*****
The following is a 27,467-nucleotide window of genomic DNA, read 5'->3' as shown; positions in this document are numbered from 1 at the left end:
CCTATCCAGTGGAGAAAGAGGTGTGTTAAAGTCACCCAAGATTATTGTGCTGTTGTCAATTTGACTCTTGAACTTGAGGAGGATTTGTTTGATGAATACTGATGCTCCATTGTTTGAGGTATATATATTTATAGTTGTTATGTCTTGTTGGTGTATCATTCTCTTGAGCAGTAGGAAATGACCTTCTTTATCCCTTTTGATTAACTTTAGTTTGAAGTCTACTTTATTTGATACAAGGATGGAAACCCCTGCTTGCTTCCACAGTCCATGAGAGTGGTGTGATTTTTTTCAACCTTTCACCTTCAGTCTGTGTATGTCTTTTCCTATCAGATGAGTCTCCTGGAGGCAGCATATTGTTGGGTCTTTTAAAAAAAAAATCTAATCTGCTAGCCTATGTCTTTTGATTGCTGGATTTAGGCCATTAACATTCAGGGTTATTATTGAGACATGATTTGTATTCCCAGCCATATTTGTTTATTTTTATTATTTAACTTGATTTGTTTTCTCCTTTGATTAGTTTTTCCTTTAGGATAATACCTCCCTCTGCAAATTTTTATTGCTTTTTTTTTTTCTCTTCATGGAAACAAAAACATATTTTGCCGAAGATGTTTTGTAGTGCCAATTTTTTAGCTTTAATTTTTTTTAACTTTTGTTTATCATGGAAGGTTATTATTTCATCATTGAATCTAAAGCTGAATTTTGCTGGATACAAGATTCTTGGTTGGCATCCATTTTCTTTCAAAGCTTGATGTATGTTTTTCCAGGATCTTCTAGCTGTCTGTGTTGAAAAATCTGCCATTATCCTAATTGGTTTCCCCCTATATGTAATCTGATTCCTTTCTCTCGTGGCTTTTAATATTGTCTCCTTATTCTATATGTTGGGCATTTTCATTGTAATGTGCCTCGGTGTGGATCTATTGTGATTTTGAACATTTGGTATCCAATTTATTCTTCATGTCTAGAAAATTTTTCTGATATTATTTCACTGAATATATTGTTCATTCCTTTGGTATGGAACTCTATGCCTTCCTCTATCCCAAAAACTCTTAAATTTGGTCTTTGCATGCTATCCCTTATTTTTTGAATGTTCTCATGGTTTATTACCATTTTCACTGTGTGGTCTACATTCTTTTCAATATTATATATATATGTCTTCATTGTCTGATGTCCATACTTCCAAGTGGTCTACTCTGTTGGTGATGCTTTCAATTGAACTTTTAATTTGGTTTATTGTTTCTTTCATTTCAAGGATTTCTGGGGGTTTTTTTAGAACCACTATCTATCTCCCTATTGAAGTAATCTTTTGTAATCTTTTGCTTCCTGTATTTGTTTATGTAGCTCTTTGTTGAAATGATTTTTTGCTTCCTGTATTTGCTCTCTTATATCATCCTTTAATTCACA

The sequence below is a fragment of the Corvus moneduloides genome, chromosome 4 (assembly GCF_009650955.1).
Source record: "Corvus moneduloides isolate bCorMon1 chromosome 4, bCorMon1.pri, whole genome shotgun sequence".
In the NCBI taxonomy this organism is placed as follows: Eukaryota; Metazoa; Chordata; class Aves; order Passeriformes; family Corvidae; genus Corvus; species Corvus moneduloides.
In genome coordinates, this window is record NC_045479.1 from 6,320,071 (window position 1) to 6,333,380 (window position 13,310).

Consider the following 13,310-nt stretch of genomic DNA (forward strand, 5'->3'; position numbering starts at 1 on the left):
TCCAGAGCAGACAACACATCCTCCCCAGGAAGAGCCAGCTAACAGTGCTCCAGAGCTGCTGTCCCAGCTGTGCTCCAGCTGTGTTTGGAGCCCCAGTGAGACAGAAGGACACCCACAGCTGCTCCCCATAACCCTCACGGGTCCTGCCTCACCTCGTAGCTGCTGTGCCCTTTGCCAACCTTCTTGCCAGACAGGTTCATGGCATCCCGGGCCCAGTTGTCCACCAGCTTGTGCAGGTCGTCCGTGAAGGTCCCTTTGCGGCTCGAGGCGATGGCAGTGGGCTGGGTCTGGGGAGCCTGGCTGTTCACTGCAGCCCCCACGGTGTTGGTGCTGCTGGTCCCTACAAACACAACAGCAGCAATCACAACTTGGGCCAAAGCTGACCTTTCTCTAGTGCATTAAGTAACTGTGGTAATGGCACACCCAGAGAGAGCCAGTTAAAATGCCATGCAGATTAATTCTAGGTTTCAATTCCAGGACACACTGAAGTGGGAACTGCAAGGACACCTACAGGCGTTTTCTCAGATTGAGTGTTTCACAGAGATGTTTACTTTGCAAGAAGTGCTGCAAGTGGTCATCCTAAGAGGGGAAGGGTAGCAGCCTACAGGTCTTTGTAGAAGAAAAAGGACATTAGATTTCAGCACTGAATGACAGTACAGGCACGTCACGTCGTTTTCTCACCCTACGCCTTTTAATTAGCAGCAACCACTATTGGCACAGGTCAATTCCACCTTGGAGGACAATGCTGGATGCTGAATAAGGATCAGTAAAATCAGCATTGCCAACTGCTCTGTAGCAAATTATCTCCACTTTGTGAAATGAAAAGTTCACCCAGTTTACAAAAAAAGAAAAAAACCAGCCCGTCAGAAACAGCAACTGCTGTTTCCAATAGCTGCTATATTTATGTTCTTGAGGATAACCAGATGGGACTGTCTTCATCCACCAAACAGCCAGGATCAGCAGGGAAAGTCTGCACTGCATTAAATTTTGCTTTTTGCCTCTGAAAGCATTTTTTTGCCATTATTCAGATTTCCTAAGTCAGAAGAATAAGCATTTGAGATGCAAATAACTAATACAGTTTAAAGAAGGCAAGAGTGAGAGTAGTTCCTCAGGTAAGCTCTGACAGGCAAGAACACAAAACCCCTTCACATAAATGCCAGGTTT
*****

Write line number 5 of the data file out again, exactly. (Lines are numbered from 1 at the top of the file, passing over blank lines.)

In the NCBI taxonomy this organism is placed as follows: Eukaryota; Metazoa; Chordata; class Aves; order Passeriformes; family Corvidae; genus Corvus; species Corvus moneduloides.